Continuing on the theme of pricing, one of the core concepts that product marketers and product managers instinctively understand, whether they acknowledge it or not, is the concept of economic value.
We are commonly concerned with creating value by prioritizing our development to focus on features of capabilities that increase the intrinsic value to our target segment(s).
Yet, how to quantify this value, and then identify how to capture it? It is probably best to go back to the basics, and to define some terms.
The first relevant term is the reference price. In a competitive market, this is the price at which a customer can reasonably purchase a product that is comparable. This is also called the next best competitive alternative price (or NBCA price). I like this as it has a direct analog to the concept of Whole Product. You can also call it the "table stakes".
The beauty of this concept is that it is knowable. You can do competitive research, identify the competition, get prevalent pricing, and a list of attributes (or features) that provide a baseline of comparison.
Once you have established the reference price, or the NBCA, you can begin to identify what you add that customers will see value in. This is your differential value, or what you add on top of the table stakes that will cause a customer to choose to pay more for your offering or service.
The heart of pricing is a true understanding of the value of your product or offer. Establish that, and the rest falls in line
Returning to the “Whole Product” concept, this is what makes up the “augmented product”. It can be features, or convenience, or a solid ecosystem of support, brand equity. You get the idea.
For a concrete example, let’s take the example of a peddler on a beach selling cold sodas to the sunbathers. While you could get up and walk to the snack shop and buy a cold soda, there is some value to paying more for the benefit of not having to get up and walk to the snack shop. This willingness to pay more, leads to the differentiated value. In this case, the convenience is worth the extra money. And if you don’t agree, you can get up and walk to the snack stand and pay less. Or walk further to a convenience store and pay still less, or drive to Costco and pay the least amount.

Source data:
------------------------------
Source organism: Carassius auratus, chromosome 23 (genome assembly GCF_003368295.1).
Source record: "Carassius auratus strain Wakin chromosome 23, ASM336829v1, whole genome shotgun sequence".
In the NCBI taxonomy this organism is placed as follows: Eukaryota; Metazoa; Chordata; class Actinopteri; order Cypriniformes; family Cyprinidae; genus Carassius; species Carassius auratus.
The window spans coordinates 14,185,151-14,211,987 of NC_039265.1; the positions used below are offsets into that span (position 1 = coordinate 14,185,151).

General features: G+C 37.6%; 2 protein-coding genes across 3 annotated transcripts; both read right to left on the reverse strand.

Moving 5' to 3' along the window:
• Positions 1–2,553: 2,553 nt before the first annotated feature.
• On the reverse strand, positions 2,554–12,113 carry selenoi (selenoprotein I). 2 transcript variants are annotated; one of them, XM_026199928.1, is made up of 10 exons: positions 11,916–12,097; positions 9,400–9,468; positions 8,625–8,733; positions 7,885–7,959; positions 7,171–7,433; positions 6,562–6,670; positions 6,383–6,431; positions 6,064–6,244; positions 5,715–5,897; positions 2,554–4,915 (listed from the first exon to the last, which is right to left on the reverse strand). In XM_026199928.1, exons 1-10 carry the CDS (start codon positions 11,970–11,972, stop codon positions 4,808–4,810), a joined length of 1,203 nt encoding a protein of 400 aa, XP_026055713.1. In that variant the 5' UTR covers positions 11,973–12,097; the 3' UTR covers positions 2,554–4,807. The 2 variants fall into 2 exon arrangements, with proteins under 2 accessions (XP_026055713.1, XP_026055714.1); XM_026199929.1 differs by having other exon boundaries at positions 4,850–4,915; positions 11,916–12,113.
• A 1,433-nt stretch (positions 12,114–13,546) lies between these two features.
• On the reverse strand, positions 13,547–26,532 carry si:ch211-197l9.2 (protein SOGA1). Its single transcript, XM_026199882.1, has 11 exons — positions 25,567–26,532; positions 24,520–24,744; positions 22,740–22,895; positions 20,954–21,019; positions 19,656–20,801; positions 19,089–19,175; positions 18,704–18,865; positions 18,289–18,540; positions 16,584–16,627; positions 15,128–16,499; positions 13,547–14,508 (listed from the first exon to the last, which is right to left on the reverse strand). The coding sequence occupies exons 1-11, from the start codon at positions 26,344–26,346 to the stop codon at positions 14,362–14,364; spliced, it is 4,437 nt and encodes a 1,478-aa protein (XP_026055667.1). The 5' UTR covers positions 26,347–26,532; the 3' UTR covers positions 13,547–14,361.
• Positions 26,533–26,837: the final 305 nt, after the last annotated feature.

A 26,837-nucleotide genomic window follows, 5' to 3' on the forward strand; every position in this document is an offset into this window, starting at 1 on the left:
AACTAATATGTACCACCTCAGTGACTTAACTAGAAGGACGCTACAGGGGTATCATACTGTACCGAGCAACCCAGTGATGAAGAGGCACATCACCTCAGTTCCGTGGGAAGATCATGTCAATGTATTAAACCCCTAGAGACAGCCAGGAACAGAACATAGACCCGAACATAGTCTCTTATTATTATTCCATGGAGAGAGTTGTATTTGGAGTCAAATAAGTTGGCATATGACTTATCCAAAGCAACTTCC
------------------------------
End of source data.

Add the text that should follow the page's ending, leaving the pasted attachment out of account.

Sidebar: think about the bottled water market, and how you will pay significantly for something that is practically free at the tap, as long as you have a bottle to put it in…
In the above example we see two concepts, the differentiated value, and customer segmentation (by price). As marketers, we are familiar with segmenting our markets, and clearly, there are at least two segments at play here, one where the price sensitivity isn’t important, just getting a cold beverage, and one where price is the sole consideration, and will drive miles to get the lowest price possible.
In fact, effective pricing requires that we understand our customers, and have segmented our markets, as value is inextricably intertwined with the customer behaviors.
Note however, that differential value can both add and subtract value to what a customer perceives, especially in a market with multiple competitors, so you need to be honest in tallying your value propositions. I can attest that this is difficult to do, as a marketer, we like to think solely of the positives.
Once you have made these honest evaluations of the reference price and differentiated value(s), the determination is relatively simple.
The Economic Value
Bringing these concepts together, in one simple equation:
EV = RP + DV
EV = Economic value (ie the price you set) RP = Reference Price (or the NCBA) DV = Differentiated Value
Sounds simple, and conceptually it is, but its simplicity is deceiving, as the effort to get the true reference price is usually not as easy as calling your competitors up and asking for it (or downloading a pricelist from the internet), but I will save some tactics for a later post.
As one of the most important decisions you will have to make, with or without help, is to set the price for your product. Yet all too often, it is done without a strategic plan, or is influenced by groups with a vested interest in setting the price to align to their priorities (think of sales and how they want a lower price, or finance and higher margins).
Yet, by knowing your customer segments, your value propositions (and the true differentiated value), you can work to set an appropriate price, that meets the market needs, and delivers profitability to your offering.
Want to learn more? A great book is The Strategy and Tactics of Pricing by Nagle et. al. A dense read, but clearly articulates the process, and rationale behind pricing.